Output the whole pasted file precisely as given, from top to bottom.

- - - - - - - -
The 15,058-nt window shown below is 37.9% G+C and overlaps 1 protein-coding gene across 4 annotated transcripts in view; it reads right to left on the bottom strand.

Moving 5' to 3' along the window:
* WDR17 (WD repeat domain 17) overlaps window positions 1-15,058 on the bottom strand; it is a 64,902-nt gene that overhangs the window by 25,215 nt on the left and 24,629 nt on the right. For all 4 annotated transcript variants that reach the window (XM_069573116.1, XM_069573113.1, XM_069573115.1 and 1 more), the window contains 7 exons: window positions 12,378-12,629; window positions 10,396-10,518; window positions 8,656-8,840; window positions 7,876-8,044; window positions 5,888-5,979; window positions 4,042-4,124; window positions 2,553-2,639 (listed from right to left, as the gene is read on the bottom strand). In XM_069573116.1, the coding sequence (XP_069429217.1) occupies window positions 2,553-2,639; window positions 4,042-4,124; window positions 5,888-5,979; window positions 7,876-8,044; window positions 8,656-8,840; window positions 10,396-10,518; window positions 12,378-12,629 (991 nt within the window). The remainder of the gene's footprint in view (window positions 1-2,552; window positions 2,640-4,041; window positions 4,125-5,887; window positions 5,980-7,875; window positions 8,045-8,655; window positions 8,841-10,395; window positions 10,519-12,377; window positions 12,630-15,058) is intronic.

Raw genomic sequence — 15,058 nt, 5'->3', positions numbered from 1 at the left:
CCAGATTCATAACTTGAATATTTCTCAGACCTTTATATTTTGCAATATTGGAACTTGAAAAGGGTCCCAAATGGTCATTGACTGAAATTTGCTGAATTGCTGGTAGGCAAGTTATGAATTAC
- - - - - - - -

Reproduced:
The 15,058-nt window shown below is 37.9% G+C and overlaps 1 protein-coding gene across 4 annotated transcripts in view; it reads right to left on the bottom strand.

Moving 5' to 3' along the window:
* WDR17 (WD repeat domain 17) overlaps window positions 1-15,058 on the bottom strand; it is a 64,902-nt gene that overhangs the window by 25,215 nt on the left and 24,629 nt on the right. For all 4 annotated transcript variants that reach the window (XM_069573116.1, XM_069573113.1, XM_069573115.1 and 1 more), the window contains 7 exons: window positions 12,378-12,629; window positions 10,396-10,518; window positions 8,656-8,840; window positions 7,876-8,044; window positions 5,888-5,979; window positions 4,042-4,124; window positions 2,553-2,639 (listed from right to left, as the gene is read on the bottom strand). In XM_069573116.1, the coding sequence (XP_069429217.1) occupies window positions 2,553-2,639; window positions 4,042-4,124; window positions 5,888-5,979; window positions 7,876-8,044; window positions 8,656-8,840; window positions 10,396-10,518; window positions 12,378-12,629 (991 nt within the window). The remainder of the gene's footprint in view (window positions 1-2,552; window positions 2,640-4,041; window positions 4,125-5,887; window positions 5,980-7,875; window positions 8,045-8,655; window positions 8,841-10,395; window positions 10,519-12,377; window positions 12,630-15,058) is intronic.

Raw genomic sequence — 15,058 nt, 5'->3', positions numbered from 1 at the left:
CCAGATTCATAACTTGAATATTTCTCAGACCTTTATATTTTGCAATATTGGAACTTGAAAAGGGTCCCAAATGGTCATTGACTGAAATTTGCTGAATTGCTGGTAGGCAAGTTATGAATTAC